We all know what cropping does. It removes part of a photo. If we had a physical photographic print in our hands, we’d crop it by cutting it with scissors or a scalpel, and throwing part of it away. In digital terms, we remove some excess pixels from one or more sides of the file.
In all programs, the Crop Tool looks something like this …
… and it works like this:
It’s a simple concept that’s as old as photography itself, and it’s really important. But despite being so simple, there are lots of ways to get cropping wrong, and lots of frustration if you do. So I need to discuss when and how cropping should take place in your imaging workflow.
Let me make this very plain: DON’T CROP DURING EDITING.
Seriously. Don’t crop your raw file, and don’t crop in Photoshop while creating your masterpiece. Edit the whole photo.
I know what you’re thinking …
- "But I need to crop away some dead space!" No.
- "I have to crop to the Rule of Thirds!" No.
- "Shouldn’t I remove that …" No.
- "What about …" No.
- "But …" NO.
Keep every pixel while you’re editing.
You do NOT know when you’re going to need those pixels. It costs you nothing to keep them, and it might cost you a heck of a lot of time if you don’t.
The most common problem caused by early cropping relates to print sizes. If you crop to one particular shape, then your client (or your Mum, or whoever) orders a print of a different shape, you can find yourself in trouble.
You’ll also find yourself in trouble if you’ve cropped tight, then your client orders a gallery-wrapped canvas. The tedium of trying to create extra detail around the edges of your photo to give you enough space for the wrap will drive you up the wall. With every mind-numbing stroke of the Clone Tool, you’ll be thinking "Why didn’t I just keep the pixels that were there in the first place??"
These problems occur equally whether you crop to a specific shape, or freeform crop. Either way, you’re cropping without purpose, and I promise it will bite you before too long.
While I’m on this subject, I must also stress the importance of "shooting loose" in camera. Not really loose, but you should definitely allow 5-10% extra space around your ideal composition, just to be safe. Modern cameras have SO many millions of pixels that you can easily spare a few around the edges for peace of mind. The "Fill your frame" mantra is long-established, but it’s unnecessarily dangerous, and I urge you to take a small step backwards.
I’m sure my message here is striking a chord with experienced photographers. Most have made the mistake at least once. In a recent discussion in our Facebook group, several people recounted their own experiences:
"I learned that lesson the hard way on my very first not-my-own-children session! My cousin’s engagement photos – first she was going to make 16×20 and then she was going to get them printed square and then she changed back to some kind of rectangle. And every time I had to re-edit!"
- Jill, Texas.
"I cropped a family photo and it looked fantastic. Until they wanted it on a canvas. It had been a lengthy edit so instead I spent ages ‘creating’ extra image at the edges. And it looked crappy so I ended up paying $60 for a wasted print and redoing it."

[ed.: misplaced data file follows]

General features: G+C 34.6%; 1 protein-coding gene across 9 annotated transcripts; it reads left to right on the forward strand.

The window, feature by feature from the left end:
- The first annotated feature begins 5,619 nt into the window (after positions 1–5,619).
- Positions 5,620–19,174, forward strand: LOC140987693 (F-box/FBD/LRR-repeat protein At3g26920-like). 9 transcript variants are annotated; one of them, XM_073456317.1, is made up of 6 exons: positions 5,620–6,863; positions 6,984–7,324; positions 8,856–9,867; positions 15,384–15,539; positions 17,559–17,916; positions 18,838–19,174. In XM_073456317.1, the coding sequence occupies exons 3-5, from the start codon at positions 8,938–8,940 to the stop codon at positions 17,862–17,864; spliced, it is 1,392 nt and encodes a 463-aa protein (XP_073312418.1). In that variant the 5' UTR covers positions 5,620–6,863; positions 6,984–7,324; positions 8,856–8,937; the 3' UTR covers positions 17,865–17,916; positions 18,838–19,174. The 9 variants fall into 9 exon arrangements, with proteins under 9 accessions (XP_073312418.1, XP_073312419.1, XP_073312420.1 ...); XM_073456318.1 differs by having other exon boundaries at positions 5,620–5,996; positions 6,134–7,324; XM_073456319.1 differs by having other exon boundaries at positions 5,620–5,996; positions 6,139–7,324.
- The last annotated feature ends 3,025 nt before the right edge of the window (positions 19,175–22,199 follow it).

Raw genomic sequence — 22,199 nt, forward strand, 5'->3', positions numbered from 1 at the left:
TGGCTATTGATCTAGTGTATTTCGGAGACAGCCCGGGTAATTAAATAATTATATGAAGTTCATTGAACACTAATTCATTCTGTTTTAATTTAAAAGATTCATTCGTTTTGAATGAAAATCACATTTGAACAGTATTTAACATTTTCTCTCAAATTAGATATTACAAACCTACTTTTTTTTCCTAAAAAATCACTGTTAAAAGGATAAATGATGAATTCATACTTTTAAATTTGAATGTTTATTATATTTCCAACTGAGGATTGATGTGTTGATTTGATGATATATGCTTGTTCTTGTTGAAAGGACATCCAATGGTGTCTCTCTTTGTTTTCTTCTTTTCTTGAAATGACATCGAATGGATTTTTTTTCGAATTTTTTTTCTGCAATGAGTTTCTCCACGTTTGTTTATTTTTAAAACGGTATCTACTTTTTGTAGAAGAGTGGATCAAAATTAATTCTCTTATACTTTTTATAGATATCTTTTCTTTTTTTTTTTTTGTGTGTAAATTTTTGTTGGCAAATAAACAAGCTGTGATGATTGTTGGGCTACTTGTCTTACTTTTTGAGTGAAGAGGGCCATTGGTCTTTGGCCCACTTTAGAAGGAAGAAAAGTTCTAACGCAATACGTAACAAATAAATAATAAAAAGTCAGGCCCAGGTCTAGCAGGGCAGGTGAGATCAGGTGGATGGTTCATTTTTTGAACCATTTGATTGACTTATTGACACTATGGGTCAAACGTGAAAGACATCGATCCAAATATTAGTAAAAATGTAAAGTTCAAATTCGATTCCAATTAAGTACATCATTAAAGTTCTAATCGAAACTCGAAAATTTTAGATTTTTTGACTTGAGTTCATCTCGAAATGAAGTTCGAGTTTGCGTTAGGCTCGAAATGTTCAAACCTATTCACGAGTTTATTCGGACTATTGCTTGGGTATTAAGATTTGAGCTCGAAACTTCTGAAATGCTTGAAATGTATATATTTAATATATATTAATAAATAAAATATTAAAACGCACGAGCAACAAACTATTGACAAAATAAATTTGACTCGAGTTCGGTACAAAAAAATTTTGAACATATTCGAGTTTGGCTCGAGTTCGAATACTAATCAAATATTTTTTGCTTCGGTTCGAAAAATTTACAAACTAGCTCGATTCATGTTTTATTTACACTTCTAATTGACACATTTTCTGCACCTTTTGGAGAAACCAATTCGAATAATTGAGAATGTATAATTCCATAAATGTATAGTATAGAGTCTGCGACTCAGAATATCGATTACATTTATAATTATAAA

- Kim, New Zealand.
"I have certainly learned that the advice 'Fill your Frame' is NOT the best way usually! SO many people tell you to fill the frame with your subject, but that can cost you later. Gallery wraps can’t be made from a filled frame shot… or not easily anyway."
- Sandy, Alabama.
"I learned this the hard way on my very first client session – NEVER again!"
- Cyndi, Kentucky.
I urge you, learn from the mistakes of others, not your own. If cropping is a habitual step in your editing workflow, remove it now. Keep all of your pixels.
So, am I suggesting that you should never use the Crop Tool? Am I suggesting that you should display and print every pixel you capture?
Of course not. Cropping is composition, and composition is an integral part of photography. Your clients should only ever see photos that you’ve cropped perfectly.
But cropping must be part of the output process, not the editing process. Once you’ve edited and saved your whole image, that is your Master File, from which all cropped versions will be created.
For each output purpose, you open the Master File, and crop it. Then you perform any other output steps that might be necessary (eg resizing, sharpening, watermarking, vignetting, or profile conversion), then save as a separate file. Be extremely careful not to save over the Master File.
Needless to say, each of the output purposes in the above diagram require their own cropping method. Proofs are cropped to the 11:15 shape, and resized suitably for your proof site. Prints are cropped to the exact ordered size. Canvases are also cropped to the ordered size, with extra room for the wrap, of course. Images sold on disk are cropped to 11:15 without resizing, and images for your web portfolio can be cropped however you please.
Almost 100% of the time, the output files will be Jpegs. The Master File can be a PSD, a Tiff, or a Jpeg, depending on your needs. You can read more about the Master File workflow here.
If you have a question about this article, please feel free to post it in Ask Damien.